A Black-owned startup in Prince George’s County: Tetragram helps cannabis users keep track of products


Otha Smith III has always aimed to live holistically. He eats a plant-based diet and runs three to four miles a day.

After suffering a traumatic brain injury in a car crash 18 years ago, during his senior year at Bowie State University, Smith was prescribed a regimen of opioids and other prescription medications to manage his pain.

But soon he ditched the prescriptions, which he considered dangerous, and decided to manage his pain with cannabis, a nontoxic alternative to the doctor’s prescriptions.

The cannabis was an improvement but it was difficult for him to remember which strains and dosages had the desired effect on his pain without leaving him drossy. So he started to keep track of different products and the rate of effectiveness.

Years later, when cannabis became legal in many states across the United States, including Maryland, Smith dove deeper into the medical benefits of cannabis.

One thing he found is that there wasn’t much data that consumers could use to compare products and make informed buying decisions.  Even dispensaries selling cannabis and doctors who wanted to recommend specific products, didn’t have enough information to make recommendations.

That’s when “I saw an opportunity,” Smith said.

In 2020, the Prince George’s County native launched Tetragram, a mobile app for cannabis users that allows them to keep track of their product, including where it was purchased, how many milligrams were consumed and the effectiveness on medical conditions such as insomnia and anxiety.

Users have the option to anonymously share their rankings of products or keep them private. Over time, users can look back on entries to determine which product consistencies, consumption methods and dosage amounts best allow them to reach their goals.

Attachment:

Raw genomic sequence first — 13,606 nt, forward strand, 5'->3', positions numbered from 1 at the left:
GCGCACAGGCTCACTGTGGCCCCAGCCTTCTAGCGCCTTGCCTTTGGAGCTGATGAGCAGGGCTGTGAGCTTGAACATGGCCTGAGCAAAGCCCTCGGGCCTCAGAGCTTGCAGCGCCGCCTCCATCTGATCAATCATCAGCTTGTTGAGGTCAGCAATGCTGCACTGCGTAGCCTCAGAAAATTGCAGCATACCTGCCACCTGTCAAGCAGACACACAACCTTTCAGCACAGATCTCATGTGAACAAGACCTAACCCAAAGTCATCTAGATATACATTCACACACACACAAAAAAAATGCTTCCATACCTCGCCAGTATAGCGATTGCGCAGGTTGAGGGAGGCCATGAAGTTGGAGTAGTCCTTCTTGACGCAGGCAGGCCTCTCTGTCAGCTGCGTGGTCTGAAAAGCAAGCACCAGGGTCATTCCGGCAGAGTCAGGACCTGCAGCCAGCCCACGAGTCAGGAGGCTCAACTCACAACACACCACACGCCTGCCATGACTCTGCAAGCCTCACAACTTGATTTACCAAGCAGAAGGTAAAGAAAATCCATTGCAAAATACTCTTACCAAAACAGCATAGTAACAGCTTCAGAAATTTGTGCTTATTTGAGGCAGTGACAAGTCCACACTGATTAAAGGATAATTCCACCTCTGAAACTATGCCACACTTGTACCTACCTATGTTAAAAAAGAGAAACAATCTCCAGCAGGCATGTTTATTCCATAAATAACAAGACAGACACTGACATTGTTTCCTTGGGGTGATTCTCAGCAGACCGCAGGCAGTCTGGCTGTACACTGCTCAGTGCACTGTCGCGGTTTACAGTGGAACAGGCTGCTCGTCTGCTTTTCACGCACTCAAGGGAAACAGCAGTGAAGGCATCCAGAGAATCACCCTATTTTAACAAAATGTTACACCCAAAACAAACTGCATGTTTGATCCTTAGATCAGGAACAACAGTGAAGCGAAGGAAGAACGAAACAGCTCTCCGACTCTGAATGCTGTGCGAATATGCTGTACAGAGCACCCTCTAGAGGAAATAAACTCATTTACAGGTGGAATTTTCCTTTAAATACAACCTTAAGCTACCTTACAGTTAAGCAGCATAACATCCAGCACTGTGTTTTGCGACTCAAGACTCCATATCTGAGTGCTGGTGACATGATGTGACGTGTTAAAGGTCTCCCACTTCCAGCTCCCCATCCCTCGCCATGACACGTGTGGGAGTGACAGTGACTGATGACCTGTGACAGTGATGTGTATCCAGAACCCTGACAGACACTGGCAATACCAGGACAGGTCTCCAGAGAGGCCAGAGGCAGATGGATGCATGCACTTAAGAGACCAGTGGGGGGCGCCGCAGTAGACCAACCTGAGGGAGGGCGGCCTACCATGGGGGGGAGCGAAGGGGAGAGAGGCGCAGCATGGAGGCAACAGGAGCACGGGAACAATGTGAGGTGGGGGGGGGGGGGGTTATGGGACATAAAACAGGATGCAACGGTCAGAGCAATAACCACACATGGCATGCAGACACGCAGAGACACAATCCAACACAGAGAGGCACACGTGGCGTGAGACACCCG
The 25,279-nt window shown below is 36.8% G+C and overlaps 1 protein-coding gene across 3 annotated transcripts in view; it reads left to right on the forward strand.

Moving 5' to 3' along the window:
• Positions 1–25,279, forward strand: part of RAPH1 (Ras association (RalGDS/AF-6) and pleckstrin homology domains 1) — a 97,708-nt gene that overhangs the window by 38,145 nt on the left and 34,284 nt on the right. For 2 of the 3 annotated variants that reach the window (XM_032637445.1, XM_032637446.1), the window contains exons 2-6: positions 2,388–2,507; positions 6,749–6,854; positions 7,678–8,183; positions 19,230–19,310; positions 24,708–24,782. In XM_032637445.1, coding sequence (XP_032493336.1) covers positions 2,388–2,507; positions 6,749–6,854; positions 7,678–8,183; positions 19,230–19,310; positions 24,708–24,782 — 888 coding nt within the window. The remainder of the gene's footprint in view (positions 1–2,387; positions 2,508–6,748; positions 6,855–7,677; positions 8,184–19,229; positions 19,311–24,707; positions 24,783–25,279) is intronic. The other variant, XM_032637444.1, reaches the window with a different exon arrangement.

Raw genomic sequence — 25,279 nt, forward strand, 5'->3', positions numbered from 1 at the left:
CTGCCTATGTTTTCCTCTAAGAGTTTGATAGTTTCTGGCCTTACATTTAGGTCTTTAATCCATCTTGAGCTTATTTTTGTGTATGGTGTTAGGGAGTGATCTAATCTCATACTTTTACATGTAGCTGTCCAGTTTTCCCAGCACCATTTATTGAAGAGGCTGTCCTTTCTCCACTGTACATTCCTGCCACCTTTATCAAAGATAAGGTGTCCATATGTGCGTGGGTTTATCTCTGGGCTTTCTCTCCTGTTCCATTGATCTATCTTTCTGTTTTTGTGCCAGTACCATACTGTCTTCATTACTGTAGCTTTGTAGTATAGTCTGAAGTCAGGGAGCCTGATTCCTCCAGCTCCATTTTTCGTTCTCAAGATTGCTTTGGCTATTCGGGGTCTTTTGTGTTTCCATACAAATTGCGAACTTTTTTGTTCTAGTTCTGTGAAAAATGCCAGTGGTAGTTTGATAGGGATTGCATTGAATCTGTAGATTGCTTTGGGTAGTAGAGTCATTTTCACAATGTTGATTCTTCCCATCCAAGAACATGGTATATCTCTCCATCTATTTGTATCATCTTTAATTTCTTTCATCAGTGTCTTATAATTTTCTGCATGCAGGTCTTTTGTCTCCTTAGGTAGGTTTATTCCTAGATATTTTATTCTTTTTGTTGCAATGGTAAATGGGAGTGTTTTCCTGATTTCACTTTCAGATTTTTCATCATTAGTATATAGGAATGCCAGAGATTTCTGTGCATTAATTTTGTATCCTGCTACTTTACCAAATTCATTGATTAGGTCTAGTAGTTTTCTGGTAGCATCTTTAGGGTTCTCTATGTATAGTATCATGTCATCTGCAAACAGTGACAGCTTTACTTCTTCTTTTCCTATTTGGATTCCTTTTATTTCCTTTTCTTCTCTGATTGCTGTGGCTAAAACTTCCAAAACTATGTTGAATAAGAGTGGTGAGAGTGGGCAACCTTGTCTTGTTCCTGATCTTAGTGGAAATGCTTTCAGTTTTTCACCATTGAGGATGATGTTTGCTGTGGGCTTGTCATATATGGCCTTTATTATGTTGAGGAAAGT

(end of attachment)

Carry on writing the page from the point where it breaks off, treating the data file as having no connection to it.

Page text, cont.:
Tetragram now works with nearly 300 dispensaries throughout the nation and currently has over 15,000 users on the app.

Smith, who is African American, is part of a trend. In recent years, many new Black-owned companies have set up shop in Prince George’s County, which has become the leading county in Maryland for the number of new businesses, according to data from the United States Census Bureau.

One year after starting Tetragram, at the age of 39, Smith was recognized by Marijuana Venture magazine as one of the rising stars in the cannabis industry under the age of 40.

“All that data that we collect, as you imagine, could become very powerful to the consumer,” said Smith, who is now 42 years old. A new version of the app was released just before Thanksgiving last year that allows healthcare providers to see information from an aggregate level without identifying users.

Tetragram, which has five employees, charges dispensaries and healthcare providers a monthly fee to access the platform. It also sells its data to researchers, universities and medical groups.

Smith primarily works out of his home office in Bowie, the largest city in Prince George’s County, although Tetragram also has offices in the Locust Point neighborhood in Baltimore.

Smith said he specifically wanted to start Tetragram in Prince George’s because of the county’s majority Black population.

“Cannabis has been used to marginalize people of color,” who historically have been arrested for cannabis more than others, said Smith.

His goal now, he says, is to educate people in the Black community and elsewhere about the health benefits of cannabis and how to use the product as an alternative to prescription drugs.

In the near future, Smith is looking to expand the app to allow for documentation of psychedelics, such as magic mushrooms, as those products become more widely legalized.

“It’s been one hell of a ride,” Smith said.  “We had no idea that building this simple app would be so impactful to peoples’ lives.”

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